Taliban Suspends University Education for Afghan women

Most Afghan teenage girls have already been banned from secondary school education, severely limiting university intake.

Taliban regime stop women from University Education

In a move that will have a damaging effect on the welfare of female population of Afghanistan, Taliban regime has ordered an indefinite ban on university education for the country’s women. The order was issued by the ministry of higher education in a letter issued to all government and private universities.

“You all are informed to implement the mentioned order of suspending education of females until further notice,” said the letter signed by the minister for higher education, Neda Mohammad Nadeem.

The ban on higher education comes less than three months after thousands of girls and women sat university entrance exams across the country, with many aspiring to choose engineering and medicine as future careers.

After the takeover of Afghanistan by the hardline Islamists in August last year, universities were forced to implement new rules including gender-segregated classrooms and entrances, and women were only permitted to be taught by female professors or old men.

Most Afghan teenage girls have already been banned from secondary school education, severely limiting university intake.

The move provoked an international chorus of condemnation, with the US warning the Taliban would be held to account.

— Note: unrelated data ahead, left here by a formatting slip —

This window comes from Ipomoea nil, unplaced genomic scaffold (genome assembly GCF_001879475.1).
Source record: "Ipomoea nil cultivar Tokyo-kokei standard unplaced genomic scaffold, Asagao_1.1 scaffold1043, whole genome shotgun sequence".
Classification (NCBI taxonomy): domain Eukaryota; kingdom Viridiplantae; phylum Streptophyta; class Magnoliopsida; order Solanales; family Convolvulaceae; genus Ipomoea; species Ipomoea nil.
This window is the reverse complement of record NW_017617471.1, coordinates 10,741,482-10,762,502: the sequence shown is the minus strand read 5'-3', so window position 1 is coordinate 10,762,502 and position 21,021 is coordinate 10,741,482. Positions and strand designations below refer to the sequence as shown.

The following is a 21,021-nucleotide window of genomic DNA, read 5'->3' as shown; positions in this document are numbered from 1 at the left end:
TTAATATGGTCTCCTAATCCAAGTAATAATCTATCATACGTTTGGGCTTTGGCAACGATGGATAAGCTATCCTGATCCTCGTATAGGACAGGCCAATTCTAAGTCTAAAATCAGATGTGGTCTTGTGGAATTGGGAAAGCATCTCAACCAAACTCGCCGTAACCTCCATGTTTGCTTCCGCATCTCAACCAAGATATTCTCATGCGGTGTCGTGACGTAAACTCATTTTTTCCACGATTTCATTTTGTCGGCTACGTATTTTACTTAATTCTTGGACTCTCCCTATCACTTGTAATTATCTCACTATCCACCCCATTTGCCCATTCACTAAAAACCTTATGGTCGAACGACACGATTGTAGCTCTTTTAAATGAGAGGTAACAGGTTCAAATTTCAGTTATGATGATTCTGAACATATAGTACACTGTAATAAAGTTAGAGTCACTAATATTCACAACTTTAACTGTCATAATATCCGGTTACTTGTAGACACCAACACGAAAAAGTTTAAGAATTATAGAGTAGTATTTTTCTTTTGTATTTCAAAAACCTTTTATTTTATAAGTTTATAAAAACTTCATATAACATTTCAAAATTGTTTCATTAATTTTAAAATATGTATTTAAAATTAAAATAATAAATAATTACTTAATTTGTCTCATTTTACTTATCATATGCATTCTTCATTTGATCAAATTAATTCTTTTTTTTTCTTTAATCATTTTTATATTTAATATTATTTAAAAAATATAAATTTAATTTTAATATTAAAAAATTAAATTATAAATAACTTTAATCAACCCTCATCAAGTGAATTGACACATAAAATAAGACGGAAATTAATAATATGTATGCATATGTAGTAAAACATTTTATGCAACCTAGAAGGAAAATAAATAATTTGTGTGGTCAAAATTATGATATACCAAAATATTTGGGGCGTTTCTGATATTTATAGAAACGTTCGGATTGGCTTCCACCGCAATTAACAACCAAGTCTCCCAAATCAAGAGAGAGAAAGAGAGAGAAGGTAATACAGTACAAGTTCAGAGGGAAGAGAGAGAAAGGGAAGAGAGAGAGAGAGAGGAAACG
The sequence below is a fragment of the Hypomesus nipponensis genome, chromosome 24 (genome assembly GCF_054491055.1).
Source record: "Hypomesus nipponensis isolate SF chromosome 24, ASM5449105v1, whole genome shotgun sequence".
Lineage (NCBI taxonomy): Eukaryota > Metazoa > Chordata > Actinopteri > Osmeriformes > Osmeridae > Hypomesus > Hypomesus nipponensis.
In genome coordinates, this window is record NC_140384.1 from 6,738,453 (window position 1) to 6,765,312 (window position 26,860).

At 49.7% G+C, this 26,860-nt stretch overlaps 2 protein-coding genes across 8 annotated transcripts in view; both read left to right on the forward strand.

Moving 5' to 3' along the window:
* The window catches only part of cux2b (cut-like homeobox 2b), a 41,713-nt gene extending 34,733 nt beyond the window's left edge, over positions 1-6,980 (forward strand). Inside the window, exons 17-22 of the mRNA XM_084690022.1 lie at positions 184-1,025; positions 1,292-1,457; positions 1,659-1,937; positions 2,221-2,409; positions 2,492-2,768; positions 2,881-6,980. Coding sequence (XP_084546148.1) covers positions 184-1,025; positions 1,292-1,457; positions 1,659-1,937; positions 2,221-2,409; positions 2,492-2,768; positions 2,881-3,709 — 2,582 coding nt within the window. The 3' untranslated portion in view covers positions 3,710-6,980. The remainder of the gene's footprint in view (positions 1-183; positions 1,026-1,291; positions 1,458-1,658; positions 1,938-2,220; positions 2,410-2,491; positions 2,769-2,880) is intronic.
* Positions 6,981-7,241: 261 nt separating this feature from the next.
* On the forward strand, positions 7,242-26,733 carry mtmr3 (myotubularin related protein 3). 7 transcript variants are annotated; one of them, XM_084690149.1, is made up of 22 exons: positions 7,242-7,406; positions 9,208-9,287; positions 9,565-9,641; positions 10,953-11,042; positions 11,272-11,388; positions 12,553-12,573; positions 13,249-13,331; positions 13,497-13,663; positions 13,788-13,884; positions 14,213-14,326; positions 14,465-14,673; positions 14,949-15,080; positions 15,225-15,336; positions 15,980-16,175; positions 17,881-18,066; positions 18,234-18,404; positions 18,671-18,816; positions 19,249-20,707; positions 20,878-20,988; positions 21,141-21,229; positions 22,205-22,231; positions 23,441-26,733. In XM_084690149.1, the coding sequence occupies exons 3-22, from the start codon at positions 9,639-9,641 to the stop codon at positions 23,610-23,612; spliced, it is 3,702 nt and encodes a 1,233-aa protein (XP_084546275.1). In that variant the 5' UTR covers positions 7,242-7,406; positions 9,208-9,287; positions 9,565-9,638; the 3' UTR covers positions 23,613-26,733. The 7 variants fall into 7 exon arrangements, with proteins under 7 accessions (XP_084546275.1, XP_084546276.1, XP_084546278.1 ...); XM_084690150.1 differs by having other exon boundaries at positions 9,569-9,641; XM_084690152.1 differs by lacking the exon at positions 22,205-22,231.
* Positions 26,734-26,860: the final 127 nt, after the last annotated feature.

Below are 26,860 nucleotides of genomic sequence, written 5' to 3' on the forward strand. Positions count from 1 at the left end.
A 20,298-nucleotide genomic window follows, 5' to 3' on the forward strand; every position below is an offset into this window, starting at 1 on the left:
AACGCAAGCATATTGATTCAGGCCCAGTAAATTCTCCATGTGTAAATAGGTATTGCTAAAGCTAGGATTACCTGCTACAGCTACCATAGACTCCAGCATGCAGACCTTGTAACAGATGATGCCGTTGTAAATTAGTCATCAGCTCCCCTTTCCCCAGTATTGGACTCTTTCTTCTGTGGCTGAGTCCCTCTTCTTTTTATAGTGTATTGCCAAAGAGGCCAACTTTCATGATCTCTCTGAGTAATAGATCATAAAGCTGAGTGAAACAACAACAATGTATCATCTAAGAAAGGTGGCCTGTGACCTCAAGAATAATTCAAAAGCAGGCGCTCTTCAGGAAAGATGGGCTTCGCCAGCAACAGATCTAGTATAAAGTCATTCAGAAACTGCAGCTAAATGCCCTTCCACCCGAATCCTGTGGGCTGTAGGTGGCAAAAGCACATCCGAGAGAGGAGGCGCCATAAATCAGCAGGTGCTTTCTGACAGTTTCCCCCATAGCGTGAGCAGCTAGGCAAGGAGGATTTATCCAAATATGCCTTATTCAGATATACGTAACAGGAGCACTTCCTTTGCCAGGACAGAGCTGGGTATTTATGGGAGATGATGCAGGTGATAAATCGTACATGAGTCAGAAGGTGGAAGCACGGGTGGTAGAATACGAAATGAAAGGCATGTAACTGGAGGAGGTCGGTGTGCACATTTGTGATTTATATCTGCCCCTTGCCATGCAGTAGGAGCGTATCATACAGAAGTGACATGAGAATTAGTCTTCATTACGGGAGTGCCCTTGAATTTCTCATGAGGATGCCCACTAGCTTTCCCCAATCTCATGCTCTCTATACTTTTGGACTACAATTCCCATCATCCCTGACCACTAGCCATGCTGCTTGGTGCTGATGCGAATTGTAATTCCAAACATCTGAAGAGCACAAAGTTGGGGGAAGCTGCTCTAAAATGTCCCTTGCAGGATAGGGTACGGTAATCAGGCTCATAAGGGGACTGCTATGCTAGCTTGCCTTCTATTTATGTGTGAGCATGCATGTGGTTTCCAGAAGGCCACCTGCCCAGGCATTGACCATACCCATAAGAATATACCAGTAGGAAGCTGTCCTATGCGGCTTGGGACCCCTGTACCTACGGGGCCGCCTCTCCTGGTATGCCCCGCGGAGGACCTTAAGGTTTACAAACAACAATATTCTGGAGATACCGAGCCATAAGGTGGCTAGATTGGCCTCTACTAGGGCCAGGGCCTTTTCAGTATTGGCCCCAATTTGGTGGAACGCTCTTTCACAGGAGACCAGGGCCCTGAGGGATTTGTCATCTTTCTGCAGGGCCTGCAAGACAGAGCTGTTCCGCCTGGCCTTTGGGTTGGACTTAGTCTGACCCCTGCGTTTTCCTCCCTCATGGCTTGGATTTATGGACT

“This unacceptable stance will have significant consequences for the Taliban and will further alienate the Taliban from the international community,” said state department spokesperson Ned Price.

The UN was “deeply concerned” by the order, said Ramiz Alakbarov, the secretary general’s deputy special representative for Afghanistan.

“Education is a fundamental human right. A door closed to women’s education is a door closed to the future of Afghanistan,” he tweeted.

Taliban regime is at odds with many officials in Kabul and some of their rank and file, who had hoped girls would be allowed to continue learning after the takeover.

Allies in Afghanistan: Where from here?

A day after the Taliban regime banned women students from universities, several male students at the Nangarhar University in Jalalabad and at Kandahar University in Afghanistan reportedly staged a protest and expressed solidarity with the women. The male students walked out of the examination hall at the University and stood by women’s rights in the country.

Responding to the ban, the International Rescue Committee said: “The closure of universities to women and girls is a chilling step backwards for Afghanistan. There are no two ways about it: women must be allowed to work and to move freely, and girls must be allowed to continue to go to school.”

Women have been pushed out of many government jobs or are being paid a slashed salary to stay at home. They are also barred from travelling without a male relative, and must cover up outside the home, ideally with a burqa.

In November they were prohibited from going to parks, funfairs, gyms and public baths.

In a cruel U-turn, the Taliban in March blocked girls from returning to secondary schools on the morning they were supposed to reopen.

Several Taliban officials say the secondary education ban is only temporary, but have given a litany of excuses for the closure, from a lack of funds to time needed to remodel the syllabus along Islamic lines.


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May 2023


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